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LEDs get less bright as they heat up. It's in every LED datasheet. Why does that happen? What is the mechanism here?

I know the bandgap decreases causing the wavelength shift. I also guess that they become less efficient at higher temperatures (that is just a guess, perhaps due to more energy in the system increasing the chances of carrier recombination). But I'm not sure if either of those are directly related to the decrease in brightness.

LED Output Decreasing with Temperature Datasheet Graph

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  • \$\begingroup\$ The factors you stated, plus the decrease in efficiency of some phosphors at higher temperatures. The metastable elevated state may be destroyed by heat before it can emit a photon. \$\endgroup\$ Mar 30 at 0:10
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    \$\begingroup\$ You may find this paper helpful in finding a few mechanisms worth a moment. \$\endgroup\$
    – jonk
    Mar 30 at 6:08

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The shift in energy levels of valence and conductive band does not explain why the amount of light (i.e. the generated photon flux) decreases. From a quantum mechanical perspective, the emitted wavelength is determined by the forward drop (band gap) and as the forward voltage decreases, the emitted wavelength increases.

The photon flux on the other hand is strictly proportional to the electrical current in the diode - each electron has a certain chance to cause the emission of one photon. The "certain chance", commonly called quantum yield, decreases with higher temperatures, which is the effect you are describing. The major reasons for a decreasing quantum yield are

  • the dramatically changing lifetimes of radiative and non-radiative recombinations, which leads to non-radiative recombinations taking over (see e.g. Shockley-Read-Hall and Auger recombination)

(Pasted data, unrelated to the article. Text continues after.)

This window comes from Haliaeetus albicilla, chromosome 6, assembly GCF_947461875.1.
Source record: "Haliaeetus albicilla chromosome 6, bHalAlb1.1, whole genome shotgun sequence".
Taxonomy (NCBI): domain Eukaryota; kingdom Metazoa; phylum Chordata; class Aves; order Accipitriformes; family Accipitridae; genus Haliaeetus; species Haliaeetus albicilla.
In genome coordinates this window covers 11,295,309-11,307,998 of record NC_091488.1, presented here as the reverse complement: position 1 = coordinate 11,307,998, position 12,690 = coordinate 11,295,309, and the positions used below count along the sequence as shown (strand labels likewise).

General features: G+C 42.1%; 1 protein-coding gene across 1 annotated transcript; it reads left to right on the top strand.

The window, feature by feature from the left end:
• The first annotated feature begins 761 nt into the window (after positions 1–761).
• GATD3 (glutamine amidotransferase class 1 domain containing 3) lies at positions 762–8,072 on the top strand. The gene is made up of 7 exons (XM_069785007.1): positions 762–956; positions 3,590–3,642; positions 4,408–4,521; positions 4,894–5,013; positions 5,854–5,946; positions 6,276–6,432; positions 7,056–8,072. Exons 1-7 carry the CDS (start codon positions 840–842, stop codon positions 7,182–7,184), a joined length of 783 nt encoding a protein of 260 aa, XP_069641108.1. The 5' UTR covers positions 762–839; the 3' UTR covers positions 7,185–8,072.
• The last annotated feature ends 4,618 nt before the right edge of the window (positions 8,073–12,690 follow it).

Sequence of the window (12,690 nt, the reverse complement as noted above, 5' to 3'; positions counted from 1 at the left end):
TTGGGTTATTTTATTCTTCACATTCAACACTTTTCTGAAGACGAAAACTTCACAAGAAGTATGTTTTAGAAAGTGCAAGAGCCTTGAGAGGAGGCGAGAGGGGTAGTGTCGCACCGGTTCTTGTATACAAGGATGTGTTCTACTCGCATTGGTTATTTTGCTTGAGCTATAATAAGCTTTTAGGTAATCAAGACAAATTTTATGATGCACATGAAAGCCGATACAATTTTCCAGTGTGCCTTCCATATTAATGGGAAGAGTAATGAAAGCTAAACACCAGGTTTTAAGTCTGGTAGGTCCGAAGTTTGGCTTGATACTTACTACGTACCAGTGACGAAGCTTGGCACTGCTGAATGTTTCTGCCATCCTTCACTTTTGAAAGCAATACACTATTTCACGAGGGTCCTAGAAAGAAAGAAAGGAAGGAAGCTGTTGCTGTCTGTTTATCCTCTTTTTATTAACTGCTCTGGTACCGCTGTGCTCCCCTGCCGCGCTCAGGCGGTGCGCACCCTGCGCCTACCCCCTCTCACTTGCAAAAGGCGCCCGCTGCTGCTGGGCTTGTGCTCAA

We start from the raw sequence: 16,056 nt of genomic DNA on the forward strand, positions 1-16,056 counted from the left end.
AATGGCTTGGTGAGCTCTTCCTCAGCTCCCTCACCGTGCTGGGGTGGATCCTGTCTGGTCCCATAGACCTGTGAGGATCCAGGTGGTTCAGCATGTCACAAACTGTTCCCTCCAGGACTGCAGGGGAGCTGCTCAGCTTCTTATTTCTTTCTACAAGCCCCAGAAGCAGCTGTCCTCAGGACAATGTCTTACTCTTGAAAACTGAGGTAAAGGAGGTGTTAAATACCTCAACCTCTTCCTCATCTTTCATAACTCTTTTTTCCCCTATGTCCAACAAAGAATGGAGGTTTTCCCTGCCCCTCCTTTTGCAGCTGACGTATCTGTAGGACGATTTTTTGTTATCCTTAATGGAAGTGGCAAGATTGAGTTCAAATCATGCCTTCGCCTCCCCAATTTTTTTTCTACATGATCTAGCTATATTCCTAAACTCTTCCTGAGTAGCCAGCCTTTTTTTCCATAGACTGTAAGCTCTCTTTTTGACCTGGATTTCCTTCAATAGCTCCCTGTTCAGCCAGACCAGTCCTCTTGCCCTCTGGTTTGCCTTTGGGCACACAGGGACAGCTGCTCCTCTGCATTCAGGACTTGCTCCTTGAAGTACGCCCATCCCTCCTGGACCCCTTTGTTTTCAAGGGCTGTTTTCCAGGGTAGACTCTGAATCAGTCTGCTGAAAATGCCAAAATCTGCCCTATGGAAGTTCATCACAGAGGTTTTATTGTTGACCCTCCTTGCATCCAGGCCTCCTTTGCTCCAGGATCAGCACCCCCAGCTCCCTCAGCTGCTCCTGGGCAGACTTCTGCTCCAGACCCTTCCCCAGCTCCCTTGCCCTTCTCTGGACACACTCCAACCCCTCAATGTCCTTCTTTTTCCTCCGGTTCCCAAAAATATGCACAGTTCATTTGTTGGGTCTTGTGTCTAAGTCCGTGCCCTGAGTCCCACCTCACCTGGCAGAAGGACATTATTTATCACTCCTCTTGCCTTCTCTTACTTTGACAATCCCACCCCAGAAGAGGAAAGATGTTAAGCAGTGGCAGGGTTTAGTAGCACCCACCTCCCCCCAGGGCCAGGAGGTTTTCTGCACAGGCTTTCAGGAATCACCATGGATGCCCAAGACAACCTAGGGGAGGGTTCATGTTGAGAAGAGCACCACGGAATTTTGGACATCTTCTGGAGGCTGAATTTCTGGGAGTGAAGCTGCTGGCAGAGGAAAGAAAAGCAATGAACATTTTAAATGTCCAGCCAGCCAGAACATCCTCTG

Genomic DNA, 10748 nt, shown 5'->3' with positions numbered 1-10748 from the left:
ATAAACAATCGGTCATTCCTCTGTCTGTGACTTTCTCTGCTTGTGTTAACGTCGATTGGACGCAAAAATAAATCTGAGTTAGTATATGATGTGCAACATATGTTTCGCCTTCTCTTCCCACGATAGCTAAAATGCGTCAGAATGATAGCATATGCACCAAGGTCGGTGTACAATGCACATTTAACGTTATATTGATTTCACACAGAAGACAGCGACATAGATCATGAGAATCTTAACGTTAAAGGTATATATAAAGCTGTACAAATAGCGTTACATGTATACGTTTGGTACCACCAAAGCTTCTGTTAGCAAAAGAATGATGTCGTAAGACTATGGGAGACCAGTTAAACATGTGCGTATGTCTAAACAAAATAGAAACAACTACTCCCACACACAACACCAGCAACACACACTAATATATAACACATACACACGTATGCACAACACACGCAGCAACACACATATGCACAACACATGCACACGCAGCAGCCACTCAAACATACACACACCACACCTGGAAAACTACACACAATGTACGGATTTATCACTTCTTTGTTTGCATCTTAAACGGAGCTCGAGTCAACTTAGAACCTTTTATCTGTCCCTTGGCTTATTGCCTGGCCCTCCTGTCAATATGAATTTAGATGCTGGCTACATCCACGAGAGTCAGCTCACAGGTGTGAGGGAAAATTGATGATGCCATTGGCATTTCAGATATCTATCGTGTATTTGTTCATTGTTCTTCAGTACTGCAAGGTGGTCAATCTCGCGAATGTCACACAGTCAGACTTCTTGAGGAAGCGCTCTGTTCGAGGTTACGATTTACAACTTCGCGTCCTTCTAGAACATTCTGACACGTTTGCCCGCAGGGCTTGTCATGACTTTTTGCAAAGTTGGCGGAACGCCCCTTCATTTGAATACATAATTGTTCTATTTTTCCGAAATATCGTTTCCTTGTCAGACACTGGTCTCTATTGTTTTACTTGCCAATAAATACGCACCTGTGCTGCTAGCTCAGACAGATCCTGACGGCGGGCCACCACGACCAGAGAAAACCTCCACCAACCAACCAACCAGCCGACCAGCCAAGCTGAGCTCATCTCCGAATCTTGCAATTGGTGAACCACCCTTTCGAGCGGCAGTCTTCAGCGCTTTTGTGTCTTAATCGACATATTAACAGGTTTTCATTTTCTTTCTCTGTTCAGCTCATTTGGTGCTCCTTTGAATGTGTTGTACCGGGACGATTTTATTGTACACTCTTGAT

• phonons (crystal oscillation), which can interact with electrons and interrupt a radiative recombination. As those oscillations increase with temperature, fewer electrons participate in light generation

  • more recent research (2019 - at least after I studied) seems to suggest that transport mechanisms are the dominant contributor to thermal droop (paper I have not read myself)

So, there are two things happening when the temperature increases, which both cause the emitted power to get smaller:

  1. Fewer electrons participate in light generation and
  2. The electrons participating in light generation generate photons with less energy (this one does not decrease the LED's efficiency because the consumed power decreases respectively).

It is important to differentiate those two effects, that's one of the key points why we had to come up with quantum mechanics.

I recommend this article and this paper which cover the topic.

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Why do LEDs emit less light as they get hotter?

They only do so when the current is constant. That's why I hate those graphs, because the constant current constraint is all-important here. Without it, the graph makes no sense and can't be interpreted at all.

You can regulate the current against the forward voltage drop to completely compensate this effect, although if the LED has not enough cooling and you don't limit maximum current adequately, it'll happily thermally run away. Typically the regulator will have a temperature cut-off (temp feedback via forward voltage), so this won't happen. But simple breadboard contraptions of this kind a excellent led killers. Don't try them without a series resistor in place to limit damage :)

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    \$\begingroup\$ Those diagrams typically show the relative intensity at a defined test current, the 100% intensity (at test current) is given elsewhere in the datasheet. So the CC constraint is fulfilled. The graph contains the temperature-efficiency dependency indirectly. It can be calculated if also the I-U curve is taken into account. \$\endgroup\$
    – Sim Son
    Apr 1 at 20:47
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    \$\begingroup\$ @SimSon The datasheet writer mentality is still in the times when these things had a per-page cost. They could long afford putting a sentence in there "at I_const=...". The existence of this very question affirms such need. I know they are taken at constant current. I hate that I have to know it, because those who don't are at a disadvantage. Yes, this stuff is a kind of general knowledge, but if someone wanted to learn it, there's no single source... The world is imperfect, alas. \$\endgroup\$ Apr 2 at 23:20
  • \$\begingroup\$ I aggree, it would be nice to simply have a graph that shows the over-all efficiency versus current... \$\endgroup\$
    – Sim Son
    Jul 14 at 16:22

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